We Never Stop Thinking About Games

August 5, 2018
Marko Spasojević, Game Designer

Whenever one of my friends has a birthday, I always have the same wish for them: “Don’t forget how to play like a kid!” I say this to my friends and colleagues at Outfit7 Group as well but, to be honest, I don’t really have to. People here haven’t forgotten how to be kids, and that’s one of the reasons I fit in so well.

At Outfit7 we’re in the business of play. It’s okay to be that geeky kid who wants to talk about video games and other nerdy, techy stuff. You can easily find a person to talk to here. Personally, I can talk about games day and night – and I often do! Nerds (a badge I wear with pride) are appreciated here. All those years spent in front of a computer, instead of out in the sun, weren’t wasted after all!

I love breaking games down and trying to understand them.

I’ve been interested in (or you could say obsessed with) how games work since I was a kid, but it was only a few years ago that I started designing games for a living. Despite having no formal qualifications or experience in the field, I managed to get a game design job at a small start-up studio in my home country of Serbia. They seemed impressed by how much I love breaking games down and trying to understand them.

That job was a great start in game design. I enjoyed myself and learned a lot. But I was also constantly evaluating my situation and eventually, I realized that I couldn’t do what I really wanted to do in Serbia, so that’s when I started to look for options abroad. And I didn’t have to look far!

Slovenia popped up as an option when Talking Tom Gold Run came out. I was immediately impressed by the game’s tight controls and wealth of content. It still remains one of my favorite Outfit7 games. I was looking at other game studios in the region too, but none of the others spoke to me as Outfit7 did. So when I heard that Outfit7 was looking for a game designer, I jumped at the chance.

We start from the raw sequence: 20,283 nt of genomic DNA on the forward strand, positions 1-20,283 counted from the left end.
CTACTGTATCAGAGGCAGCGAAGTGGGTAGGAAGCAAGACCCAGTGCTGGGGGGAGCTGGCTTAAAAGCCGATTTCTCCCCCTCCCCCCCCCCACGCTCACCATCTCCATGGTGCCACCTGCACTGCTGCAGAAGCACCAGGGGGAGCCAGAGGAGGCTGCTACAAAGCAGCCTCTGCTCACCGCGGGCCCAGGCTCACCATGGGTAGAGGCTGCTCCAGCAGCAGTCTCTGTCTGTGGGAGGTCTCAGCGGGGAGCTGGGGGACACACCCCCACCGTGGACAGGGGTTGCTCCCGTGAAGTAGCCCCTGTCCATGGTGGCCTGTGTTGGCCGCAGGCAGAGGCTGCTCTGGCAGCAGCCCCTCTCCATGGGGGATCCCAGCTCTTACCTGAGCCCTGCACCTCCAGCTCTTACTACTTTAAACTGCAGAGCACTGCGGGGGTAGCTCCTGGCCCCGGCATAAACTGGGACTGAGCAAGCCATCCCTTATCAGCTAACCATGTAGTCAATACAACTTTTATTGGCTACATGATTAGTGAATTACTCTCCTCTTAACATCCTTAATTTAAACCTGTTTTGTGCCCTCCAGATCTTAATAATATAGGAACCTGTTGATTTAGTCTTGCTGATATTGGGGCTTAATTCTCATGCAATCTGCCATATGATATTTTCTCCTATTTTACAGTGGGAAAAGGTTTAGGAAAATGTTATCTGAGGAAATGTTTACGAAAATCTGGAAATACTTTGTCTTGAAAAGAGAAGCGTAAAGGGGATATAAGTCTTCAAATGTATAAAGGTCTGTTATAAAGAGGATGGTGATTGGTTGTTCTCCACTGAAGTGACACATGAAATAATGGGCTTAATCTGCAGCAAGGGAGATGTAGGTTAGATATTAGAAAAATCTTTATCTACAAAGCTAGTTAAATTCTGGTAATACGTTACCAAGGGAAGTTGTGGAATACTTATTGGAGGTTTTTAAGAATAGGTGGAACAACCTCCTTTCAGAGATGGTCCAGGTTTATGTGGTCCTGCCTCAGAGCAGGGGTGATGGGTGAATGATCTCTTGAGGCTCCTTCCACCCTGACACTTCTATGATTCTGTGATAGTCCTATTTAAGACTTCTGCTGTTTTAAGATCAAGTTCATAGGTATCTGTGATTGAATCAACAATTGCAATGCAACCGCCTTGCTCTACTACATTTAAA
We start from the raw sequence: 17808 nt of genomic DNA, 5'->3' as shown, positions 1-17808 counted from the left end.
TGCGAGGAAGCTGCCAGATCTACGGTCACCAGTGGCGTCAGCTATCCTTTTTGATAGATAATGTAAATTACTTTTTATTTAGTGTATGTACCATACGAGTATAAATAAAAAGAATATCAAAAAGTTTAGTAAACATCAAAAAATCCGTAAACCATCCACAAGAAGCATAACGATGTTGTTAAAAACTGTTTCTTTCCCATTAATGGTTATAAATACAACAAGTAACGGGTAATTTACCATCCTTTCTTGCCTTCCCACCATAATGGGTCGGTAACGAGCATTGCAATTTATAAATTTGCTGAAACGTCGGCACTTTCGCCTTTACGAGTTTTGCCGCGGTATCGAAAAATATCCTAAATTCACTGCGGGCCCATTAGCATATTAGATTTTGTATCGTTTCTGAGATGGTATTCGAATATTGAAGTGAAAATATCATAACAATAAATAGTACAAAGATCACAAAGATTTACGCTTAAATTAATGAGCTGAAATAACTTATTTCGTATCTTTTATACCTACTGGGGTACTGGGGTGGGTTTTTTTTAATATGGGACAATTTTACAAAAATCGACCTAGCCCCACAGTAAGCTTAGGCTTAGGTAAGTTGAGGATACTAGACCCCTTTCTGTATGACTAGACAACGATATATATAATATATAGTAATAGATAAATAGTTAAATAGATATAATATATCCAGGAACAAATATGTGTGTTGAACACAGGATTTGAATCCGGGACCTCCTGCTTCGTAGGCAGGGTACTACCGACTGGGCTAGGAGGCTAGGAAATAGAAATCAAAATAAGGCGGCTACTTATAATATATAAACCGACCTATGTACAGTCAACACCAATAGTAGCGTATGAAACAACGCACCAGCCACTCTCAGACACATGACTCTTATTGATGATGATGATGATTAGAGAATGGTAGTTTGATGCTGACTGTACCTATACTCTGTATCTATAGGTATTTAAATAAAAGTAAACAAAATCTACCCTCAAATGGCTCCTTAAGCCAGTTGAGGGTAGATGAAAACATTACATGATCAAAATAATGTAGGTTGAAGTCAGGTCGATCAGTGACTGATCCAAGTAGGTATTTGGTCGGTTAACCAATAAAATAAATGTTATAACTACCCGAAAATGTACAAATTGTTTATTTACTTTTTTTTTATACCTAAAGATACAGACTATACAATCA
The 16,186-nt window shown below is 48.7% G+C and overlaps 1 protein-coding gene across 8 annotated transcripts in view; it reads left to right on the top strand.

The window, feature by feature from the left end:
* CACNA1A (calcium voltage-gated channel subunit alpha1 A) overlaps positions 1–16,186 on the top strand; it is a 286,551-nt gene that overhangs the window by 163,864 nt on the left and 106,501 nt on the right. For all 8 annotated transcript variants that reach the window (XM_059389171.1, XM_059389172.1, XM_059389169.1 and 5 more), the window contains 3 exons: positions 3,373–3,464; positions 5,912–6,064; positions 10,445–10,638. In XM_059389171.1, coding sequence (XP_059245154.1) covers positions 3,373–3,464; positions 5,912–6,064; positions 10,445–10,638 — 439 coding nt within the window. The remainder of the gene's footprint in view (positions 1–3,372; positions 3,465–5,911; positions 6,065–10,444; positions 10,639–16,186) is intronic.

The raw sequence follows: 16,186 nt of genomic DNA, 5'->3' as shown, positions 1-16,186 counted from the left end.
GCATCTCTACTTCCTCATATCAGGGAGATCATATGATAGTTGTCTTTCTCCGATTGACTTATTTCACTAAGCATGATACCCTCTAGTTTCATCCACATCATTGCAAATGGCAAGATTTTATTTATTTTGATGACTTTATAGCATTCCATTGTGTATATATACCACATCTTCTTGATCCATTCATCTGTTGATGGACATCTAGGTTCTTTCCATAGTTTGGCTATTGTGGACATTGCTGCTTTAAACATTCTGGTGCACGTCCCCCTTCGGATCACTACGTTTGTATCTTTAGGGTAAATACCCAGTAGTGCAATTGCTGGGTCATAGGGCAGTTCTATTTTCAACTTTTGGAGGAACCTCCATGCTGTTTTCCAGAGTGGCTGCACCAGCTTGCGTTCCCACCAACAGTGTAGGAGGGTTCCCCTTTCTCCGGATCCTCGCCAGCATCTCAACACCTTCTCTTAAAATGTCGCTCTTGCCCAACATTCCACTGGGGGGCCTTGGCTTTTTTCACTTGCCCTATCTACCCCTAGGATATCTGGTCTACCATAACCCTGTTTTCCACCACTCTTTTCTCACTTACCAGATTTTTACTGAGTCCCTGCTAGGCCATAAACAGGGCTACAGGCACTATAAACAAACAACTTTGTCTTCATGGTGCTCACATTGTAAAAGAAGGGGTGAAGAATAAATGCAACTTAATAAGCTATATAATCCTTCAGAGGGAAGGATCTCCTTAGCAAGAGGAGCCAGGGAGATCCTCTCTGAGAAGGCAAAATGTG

I could make such great games here.

The application process gave me the opportunity to visit the company’s offices in Ljubljana, meet members of the team, and get a real insight into how things work there. I remember seeing people being silly, having fun and laughing. And they were all wearing informal clothing, and there were beanbags and (for some reason) bouncy balls everywhere. It certainly didn’t seem like an uptight, suit-and-tie type of company. I thought to myself: “I could make such great games here.”

And now, here I am. Working here has reinforced my suspicion that a really serious, humorless company couldn’t produce great games like ours. Sure, we have to work hard and take responsibility for what we do, but really, some of us are just a bunch of big kids who never quite grew up. I mean, who’d want to anyway?

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